Author: Zhi Chen
Degree: M.S. in Financial Engineering
Advisory Committee: Dr. Ionut Florescu, Dr. Zachary Feinstein
Abstract: In real-world tasks, there is a trade-off between performance and interpretability. Machine learning applications have shown to be able to greatly increase learning performance, but its models are often termed as a black box. Therefore, we explore methods that could increase interpretability while maintaining a high level of learning performance. A counterfactual explanation attempts to find the smallest change to feature values of input that changes the prediction to a predefined output. In this work, how to find a counterfactual explanation of a particular "black box" can be represented as an optimization problem. We propose a new "sparsity algorithm" to solve the optimization problem. As the name suggests, we focus on increasing the sparsity of the solutions.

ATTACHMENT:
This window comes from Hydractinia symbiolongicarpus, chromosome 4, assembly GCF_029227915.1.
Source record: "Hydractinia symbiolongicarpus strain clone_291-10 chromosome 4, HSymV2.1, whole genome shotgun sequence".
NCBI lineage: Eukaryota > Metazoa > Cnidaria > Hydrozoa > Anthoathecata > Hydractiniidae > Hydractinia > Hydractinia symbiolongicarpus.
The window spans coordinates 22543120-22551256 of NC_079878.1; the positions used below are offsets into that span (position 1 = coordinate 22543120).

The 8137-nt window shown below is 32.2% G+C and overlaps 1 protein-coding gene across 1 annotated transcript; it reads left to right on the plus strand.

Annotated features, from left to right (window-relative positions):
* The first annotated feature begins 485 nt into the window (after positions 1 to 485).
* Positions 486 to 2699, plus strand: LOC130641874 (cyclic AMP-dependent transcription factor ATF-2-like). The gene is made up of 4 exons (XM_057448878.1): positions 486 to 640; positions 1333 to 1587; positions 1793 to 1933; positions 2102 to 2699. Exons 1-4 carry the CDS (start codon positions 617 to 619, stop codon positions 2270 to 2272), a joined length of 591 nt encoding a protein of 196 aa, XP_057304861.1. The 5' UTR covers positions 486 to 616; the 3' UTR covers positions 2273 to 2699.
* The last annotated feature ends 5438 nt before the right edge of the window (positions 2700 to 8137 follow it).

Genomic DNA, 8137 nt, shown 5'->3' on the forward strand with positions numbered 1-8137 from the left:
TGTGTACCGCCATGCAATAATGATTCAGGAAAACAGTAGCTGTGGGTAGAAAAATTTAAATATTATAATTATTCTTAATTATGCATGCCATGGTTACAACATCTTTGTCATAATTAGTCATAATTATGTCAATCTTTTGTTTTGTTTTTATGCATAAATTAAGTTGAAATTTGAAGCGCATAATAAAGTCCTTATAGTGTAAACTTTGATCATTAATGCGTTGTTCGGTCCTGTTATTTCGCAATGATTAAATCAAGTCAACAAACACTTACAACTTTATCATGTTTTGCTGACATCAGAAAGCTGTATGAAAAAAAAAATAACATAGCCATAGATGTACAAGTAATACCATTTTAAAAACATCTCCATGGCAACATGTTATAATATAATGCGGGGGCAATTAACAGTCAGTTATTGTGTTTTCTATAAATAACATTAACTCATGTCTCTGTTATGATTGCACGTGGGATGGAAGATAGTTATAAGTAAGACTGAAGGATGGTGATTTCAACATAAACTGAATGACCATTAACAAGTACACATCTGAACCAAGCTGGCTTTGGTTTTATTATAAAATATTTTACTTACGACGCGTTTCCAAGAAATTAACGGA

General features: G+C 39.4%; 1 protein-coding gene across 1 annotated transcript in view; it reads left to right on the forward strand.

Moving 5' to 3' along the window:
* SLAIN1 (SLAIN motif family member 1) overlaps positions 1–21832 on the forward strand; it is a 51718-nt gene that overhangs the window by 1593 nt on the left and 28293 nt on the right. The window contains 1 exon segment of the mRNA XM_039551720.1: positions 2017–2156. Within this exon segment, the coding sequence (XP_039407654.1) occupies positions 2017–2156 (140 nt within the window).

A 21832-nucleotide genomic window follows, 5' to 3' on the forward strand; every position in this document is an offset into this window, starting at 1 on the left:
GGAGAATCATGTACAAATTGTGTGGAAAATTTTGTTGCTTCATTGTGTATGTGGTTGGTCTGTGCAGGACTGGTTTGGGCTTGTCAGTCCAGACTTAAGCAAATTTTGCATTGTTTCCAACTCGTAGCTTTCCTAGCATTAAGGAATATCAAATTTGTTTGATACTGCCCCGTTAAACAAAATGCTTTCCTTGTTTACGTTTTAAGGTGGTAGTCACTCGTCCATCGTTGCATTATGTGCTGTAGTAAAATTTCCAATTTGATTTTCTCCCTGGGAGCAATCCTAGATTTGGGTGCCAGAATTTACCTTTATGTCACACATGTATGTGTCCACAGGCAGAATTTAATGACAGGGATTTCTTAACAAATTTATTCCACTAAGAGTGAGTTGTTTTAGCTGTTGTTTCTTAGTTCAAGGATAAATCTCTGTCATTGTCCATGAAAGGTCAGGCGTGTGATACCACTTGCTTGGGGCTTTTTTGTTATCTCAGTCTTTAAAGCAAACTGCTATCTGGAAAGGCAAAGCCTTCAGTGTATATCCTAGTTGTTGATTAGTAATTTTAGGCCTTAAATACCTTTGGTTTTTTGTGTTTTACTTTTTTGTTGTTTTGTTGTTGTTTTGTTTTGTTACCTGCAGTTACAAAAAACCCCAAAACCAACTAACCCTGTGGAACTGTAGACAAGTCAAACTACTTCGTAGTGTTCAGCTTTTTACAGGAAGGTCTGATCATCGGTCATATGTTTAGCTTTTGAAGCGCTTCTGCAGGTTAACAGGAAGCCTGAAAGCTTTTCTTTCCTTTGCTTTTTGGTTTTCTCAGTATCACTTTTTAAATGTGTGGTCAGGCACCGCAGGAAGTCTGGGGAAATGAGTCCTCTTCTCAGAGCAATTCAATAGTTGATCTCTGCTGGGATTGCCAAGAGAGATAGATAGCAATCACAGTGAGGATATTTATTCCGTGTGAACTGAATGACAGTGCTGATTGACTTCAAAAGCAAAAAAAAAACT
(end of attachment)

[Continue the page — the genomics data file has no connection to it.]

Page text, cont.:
The goal of this work is to help publicly traded companies improve their credit ratings with suggestions indicated by the sparsity algorithm. Firstly we apply the sparsity algorithm to a synthetically generated dataset to validate its effect. Then we apply the sparsity algorithm to the quarterly financial statement dataset from companies in Financials, Healthcare, and Information Technology (IT) sectors of the US market. The results show that the counterfactual explanation can improve credit rating with effort less than actual change between the current quarter and the following quarter when ratings improved. Furthermore, the sparsity algorithm captures the majority of features that in fact will have changed in the latter quarter. The results also illustrate that companies in a higher credit level need more effort to improve their credit ratings.